By the time Vivid was released, I was starting my high-school career at St. Paul Central, a school known for its culturally diverse environment. I suddenly had friends of every color, culture, clique and clan. I could visit them and see how different their experiences were from mine. The coincidence of that album’s release and my exposure to different people’s life experiences gave me a new window into race, poverty and inequity in America, in Minnesota, in Saint Paul. And this song – this angry, sobbing, seething, weeping, empowering song – suddenly made some sense.

Okay, now hit “Fast-Forward” on that boombox and put those jeans back in the attic.

Tracie Morris at work

In an effort to understand the origins of the song’s lyrics for this article, I contacted one of the songwriters, Tracie Morris. She is a poet, experimental performance artist, writer, professor, actor and a hundred other forces-to-be-reckoned-with.

Morris was coming of age in New York City at the same time as the members of Living Colour, and their worlds collided around 1986 when she called the number on a flyer for the Black Rock Coalition to get directions to a BRC party. Living Colour guitarist and founder Vernon Reid answered. The rest is history, and they remained friends and collaborators for many years. Morris credits the BRC and its ecosystem of black artists for giving her the push to move from a planned career in law into creative writing and art.

“In the ’80s, music was really segregated,” Morris notes. “No matter what kind of music you were making, if you were a Black artist, you were in the R&B section. Even Prince, a pretty well-established rock guitarist there [in Minnesota]. And people were like, ‘Why is Prince in the R&B section?’”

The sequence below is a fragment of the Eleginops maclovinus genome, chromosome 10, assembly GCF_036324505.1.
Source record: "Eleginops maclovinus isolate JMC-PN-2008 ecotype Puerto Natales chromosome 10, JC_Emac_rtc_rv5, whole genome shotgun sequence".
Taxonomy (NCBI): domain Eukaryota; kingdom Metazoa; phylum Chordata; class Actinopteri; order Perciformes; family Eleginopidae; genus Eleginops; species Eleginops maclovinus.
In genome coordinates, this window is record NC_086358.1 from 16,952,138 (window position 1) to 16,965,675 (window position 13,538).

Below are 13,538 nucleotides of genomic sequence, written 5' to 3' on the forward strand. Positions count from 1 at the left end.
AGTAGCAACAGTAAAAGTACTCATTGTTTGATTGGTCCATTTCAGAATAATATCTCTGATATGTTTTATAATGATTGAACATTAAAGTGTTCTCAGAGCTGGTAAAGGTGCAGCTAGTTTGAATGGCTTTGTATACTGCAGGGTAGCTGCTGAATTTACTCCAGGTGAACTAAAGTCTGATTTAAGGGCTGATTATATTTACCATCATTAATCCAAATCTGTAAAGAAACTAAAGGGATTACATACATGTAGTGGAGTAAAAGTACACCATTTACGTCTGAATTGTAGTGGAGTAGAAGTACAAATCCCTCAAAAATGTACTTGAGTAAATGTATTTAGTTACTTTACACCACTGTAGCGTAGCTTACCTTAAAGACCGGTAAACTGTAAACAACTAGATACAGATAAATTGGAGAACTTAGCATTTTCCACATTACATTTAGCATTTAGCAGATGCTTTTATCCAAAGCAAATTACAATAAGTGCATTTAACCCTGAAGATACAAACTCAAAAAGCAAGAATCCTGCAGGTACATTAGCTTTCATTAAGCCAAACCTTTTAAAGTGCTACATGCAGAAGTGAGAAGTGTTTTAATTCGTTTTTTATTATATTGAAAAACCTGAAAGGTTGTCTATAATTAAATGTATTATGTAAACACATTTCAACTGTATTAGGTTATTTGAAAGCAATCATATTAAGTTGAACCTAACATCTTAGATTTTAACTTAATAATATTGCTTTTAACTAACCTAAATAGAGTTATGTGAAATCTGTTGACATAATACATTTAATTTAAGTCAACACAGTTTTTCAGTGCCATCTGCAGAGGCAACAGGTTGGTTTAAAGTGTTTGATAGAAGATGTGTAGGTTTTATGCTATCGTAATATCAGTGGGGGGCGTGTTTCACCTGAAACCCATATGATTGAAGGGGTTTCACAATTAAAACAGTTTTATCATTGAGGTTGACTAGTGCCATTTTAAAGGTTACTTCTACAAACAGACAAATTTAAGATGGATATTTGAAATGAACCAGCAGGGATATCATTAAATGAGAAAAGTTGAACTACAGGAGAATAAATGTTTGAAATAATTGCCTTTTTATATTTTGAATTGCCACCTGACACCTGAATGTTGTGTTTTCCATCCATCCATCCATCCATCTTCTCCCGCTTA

Vernon Reid. Photo by Alex Lozupone.

Reflecting on the origins of the song in question, Morris remembers, “The song came about because Vernon called me. I was a writer; I was also a political speech writer for the [BRC]. He had written the lyrics to “Open Letter (to a Landlord),” but…he was stuck in one spot. He said, ‘I need some lines here, and I can’t think of any lines here.’ I think one of the reasons why he asked me – because I was not a songwriter at the time – was because I had written a lot about political issues. I was an activist person.”

“The band did address political issues,” Morris emphasizes. “It’s not like they weren’t being political until that point. They were all struggling artists and trying not to get evicted and all of that stuff, as well as the issues that people saw in their communities. Especially downtown artists… Especially the Lower East Side and Soho, where many of our meetings took place and basically where we hung out. It was personal, it certainly affected our friends. We didn’t realize we were part of some larger trend that was happening in real estate, which is ‘Look where the artists go… [let the artists] raise the cool factor and then evict the artists.’ We just thought people were getting evicted because prices were going up. But it wasn’t just that. We were the people they were tracking to figure out where to evict people, where they were going to gentrify.”

You want to run all the people out
This what you’re all about
Treat poor people just like trash
Turn around and make big cash